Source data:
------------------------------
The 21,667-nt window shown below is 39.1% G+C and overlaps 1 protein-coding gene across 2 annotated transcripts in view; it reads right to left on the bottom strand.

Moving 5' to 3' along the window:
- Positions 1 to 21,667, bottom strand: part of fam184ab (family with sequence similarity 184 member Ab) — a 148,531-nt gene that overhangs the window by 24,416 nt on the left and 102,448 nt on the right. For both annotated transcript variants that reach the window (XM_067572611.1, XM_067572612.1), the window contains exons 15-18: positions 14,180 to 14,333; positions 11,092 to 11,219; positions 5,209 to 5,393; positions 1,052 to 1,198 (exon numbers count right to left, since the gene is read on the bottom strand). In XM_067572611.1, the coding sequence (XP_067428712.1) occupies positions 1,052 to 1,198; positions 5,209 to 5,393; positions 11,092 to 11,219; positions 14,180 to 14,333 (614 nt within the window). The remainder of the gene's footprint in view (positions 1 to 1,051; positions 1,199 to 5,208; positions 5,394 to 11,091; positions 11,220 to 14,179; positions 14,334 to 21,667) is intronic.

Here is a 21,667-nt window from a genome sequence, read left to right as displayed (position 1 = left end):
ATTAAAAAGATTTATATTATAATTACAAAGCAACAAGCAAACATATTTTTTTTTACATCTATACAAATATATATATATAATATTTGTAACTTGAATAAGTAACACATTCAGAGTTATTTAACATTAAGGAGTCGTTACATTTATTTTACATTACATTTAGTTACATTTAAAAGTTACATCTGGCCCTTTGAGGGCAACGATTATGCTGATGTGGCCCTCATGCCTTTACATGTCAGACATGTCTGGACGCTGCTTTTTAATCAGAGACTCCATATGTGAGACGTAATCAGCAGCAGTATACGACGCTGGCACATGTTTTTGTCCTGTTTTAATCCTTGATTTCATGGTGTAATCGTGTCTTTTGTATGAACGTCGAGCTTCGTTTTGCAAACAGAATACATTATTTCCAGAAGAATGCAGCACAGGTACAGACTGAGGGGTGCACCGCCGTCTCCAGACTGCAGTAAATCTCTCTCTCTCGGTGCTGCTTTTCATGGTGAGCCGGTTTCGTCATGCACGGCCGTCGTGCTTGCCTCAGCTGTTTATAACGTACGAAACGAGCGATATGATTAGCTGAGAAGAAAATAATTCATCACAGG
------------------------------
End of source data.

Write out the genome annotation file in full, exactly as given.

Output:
The 21,667-nt window shown below is 39.1% G+C and overlaps 1 protein-coding gene across 2 annotated transcripts in view; it reads right to left on the bottom strand.

Moving 5' to 3' along the window:
- Positions 1 to 21,667, bottom strand: part of fam184ab (family with sequence similarity 184 member Ab) — a 148,531-nt gene that overhangs the window by 24,416 nt on the left and 102,448 nt on the right. For both annotated transcript variants that reach the window (XM_067572611.1, XM_067572612.1), the window contains exons 15-18: positions 14,180 to 14,333; positions 11,092 to 11,219; positions 5,209 to 5,393; positions 1,052 to 1,198 (exon numbers count right to left, since the gene is read on the bottom strand). In XM_067572611.1, the coding sequence (XP_067428712.1) occupies positions 1,052 to 1,198; positions 5,209 to 5,393; positions 11,092 to 11,219; positions 14,180 to 14,333 (614 nt within the window). The remainder of the gene's footprint in view (positions 1 to 1,051; positions 1,199 to 5,208; positions 5,394 to 11,091; positions 11,220 to 14,179; positions 14,334 to 21,667) is intronic.

Here is a 21,667-nt window from a genome sequence, read left to right as displayed (position 1 = left end):
ATTAAAAAGATTTATATTATAATTACAAAGCAACAAGCAAACATATTTTTTTTTACATCTATACAAATATATATATATAATATTTGTAACTTGAATAAGTAACACATTCAGAGTTATTTAACATTAAGGAGTCGTTACATTTATTTTACATTACATTTAGTTACATTTAAAAGTTACATCTGGCCCTTTGAGGGCAACGATTATGCTGATGTGGCCCTCATGCCTTTACATGTCAGACATGTCTGGACGCTGCTTTTTAATCAGAGACTCCATATGTGAGACGTAATCAGCAGCAGTATACGACGCTGGCACATGTTTTTGTCCTGTTTTAATCCTTGATTTCATGGTGTAATCGTGTCTTTTGTATGAACGTCGAGCTTCGTTTTGCAAACAGAATACATTATTTCCAGAAGAATGCAGCACAGGTACAGACTGAGGGGTGCACCGCCGTCTCCAGACTGCAGTAAATCTCTCTCTCTCGGTGCTGCTTTTCATGGTGAGCCGGTTTCGTCATGCACGGCCGTCGTGCTTGCCTCAGCTGTTTATAACGTACGAAACGAGCGATATGATTAGCTGAGAAGAAAATAATTCATCACAGG